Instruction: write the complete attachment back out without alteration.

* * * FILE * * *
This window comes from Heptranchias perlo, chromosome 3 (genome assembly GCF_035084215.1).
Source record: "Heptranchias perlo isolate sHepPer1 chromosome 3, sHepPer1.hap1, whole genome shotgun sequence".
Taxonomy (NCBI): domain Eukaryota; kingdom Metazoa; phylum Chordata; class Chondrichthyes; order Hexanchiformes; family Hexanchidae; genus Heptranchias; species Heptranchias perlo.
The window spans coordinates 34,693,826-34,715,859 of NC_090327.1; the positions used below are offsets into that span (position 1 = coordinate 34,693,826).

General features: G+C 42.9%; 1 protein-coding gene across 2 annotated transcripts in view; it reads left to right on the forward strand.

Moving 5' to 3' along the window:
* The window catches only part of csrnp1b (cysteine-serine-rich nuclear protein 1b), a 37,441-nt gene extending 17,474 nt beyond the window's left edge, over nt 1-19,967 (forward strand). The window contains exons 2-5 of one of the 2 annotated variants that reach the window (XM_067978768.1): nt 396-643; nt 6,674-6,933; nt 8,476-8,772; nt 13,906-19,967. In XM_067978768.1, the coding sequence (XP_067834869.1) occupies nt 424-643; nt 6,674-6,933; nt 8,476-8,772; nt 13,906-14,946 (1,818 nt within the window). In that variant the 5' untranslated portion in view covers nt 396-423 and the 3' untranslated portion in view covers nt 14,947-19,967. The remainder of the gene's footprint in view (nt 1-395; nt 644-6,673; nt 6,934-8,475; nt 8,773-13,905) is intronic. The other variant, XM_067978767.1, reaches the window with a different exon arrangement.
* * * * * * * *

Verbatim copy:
This window comes from Heptranchias perlo, chromosome 3 (genome assembly GCF_035084215.1).
Source record: "Heptranchias perlo isolate sHepPer1 chromosome 3, sHepPer1.hap1, whole genome shotgun sequence".
Taxonomy (NCBI): domain Eukaryota; kingdom Metazoa; phylum Chordata; class Chondrichthyes; order Hexanchiformes; family Hexanchidae; genus Heptranchias; species Heptranchias perlo.
The window spans coordinates 34,693,826-34,715,859 of NC_090327.1; the positions used below are offsets into that span (position 1 = coordinate 34,693,826).

General features: G+C 42.9%; 1 protein-coding gene across 2 annotated transcripts in view; it reads left to right on the forward strand.

Moving 5' to 3' along the window:
* The window catches only part of csrnp1b (cysteine-serine-rich nuclear protein 1b), a 37,441-nt gene extending 17,474 nt beyond the window's left edge, over nt 1-19,967 (forward strand). The window contains exons 2-5 of one of the 2 annotated variants that reach the window (XM_067978768.1): nt 396-643; nt 6,674-6,933; nt 8,476-8,772; nt 13,906-19,967. In XM_067978768.1, the coding sequence (XP_067834869.1) occupies nt 424-643; nt 6,674-6,933; nt 8,476-8,772; nt 13,906-14,946 (1,818 nt within the window). In that variant the 5' untranslated portion in view covers nt 396-423 and the 3' untranslated portion in view covers nt 14,947-19,967. The remainder of the gene's footprint in view (nt 1-395; nt 644-6,673; nt 6,934-8,475; nt 8,773-13,905) is intronic. The other variant, XM_067978767.1, reaches the window with a different exon arrangement.